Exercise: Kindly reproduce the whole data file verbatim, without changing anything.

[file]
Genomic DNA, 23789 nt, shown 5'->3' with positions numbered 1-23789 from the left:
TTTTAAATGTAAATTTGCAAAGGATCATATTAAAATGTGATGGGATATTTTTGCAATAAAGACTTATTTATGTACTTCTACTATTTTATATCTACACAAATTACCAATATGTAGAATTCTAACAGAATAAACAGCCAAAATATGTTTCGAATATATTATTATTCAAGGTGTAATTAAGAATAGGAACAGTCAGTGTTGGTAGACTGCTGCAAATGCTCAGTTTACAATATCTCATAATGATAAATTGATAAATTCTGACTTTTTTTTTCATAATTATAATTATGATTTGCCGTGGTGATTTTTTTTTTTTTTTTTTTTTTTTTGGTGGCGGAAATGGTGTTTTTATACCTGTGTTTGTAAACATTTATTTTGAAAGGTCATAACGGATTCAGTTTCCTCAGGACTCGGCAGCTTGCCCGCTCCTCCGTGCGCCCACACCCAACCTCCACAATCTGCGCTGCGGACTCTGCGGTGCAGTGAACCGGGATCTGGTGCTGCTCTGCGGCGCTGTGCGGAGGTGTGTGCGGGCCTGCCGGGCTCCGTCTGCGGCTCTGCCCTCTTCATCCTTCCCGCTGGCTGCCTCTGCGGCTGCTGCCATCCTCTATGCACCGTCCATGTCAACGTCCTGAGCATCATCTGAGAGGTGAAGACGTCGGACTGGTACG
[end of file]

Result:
Genomic DNA, 23789 nt, shown 5'->3' with positions numbered 1-23789 from the left:
TTTTAAATGTAAATTTGCAAAGGATCATATTAAAATGTGATGGGATATTTTTGCAATAAAGACTTATTTATGTACTTCTACTATTTTATATCTACACAAATTACCAATATGTAGAATTCTAACAGAATAAACAGCCAAAATATGTTTCGAATATATTATTATTCAAGGTGTAATTAAGAATAGGAACAGTCAGTGTTGGTAGACTGCTGCAAATGCTCAGTTTACAATATCTCATAATGATAAATTGATAAATTCTGACTTTTTTTTTCATAATTATAATTATGATTTGCCGTGGTGATTTTTTTTTTTTTTTTTTTTTTTTTGGTGGCGGAAATGGTGTTTTTATACCTGTGTTTGTAAACATTTATTTTGAAAGGTCATAACGGATTCAGTTTCCTCAGGACTCGGCAGCTTGCCCGCTCCTCCGTGCGCCCACACCCAACCTCCACAATCTGCGCTGCGGACTCTGCGGTGCAGTGAACCGGGATCTGGTGCTGCTCTGCGGCGCTGTGCGGAGGTGTGTGCGGGCCTGCCGGGCTCCGTCTGCGGCTCTGCCCTCTTCATCCTTCCCGCTGGCTGCCTCTGCGGCTGCTGCCATCCTCTATGCACCGTCCATGTCAACGTCCTGAGCATCATCTGAGAGGTGAAGACGTCGGACTGGTACG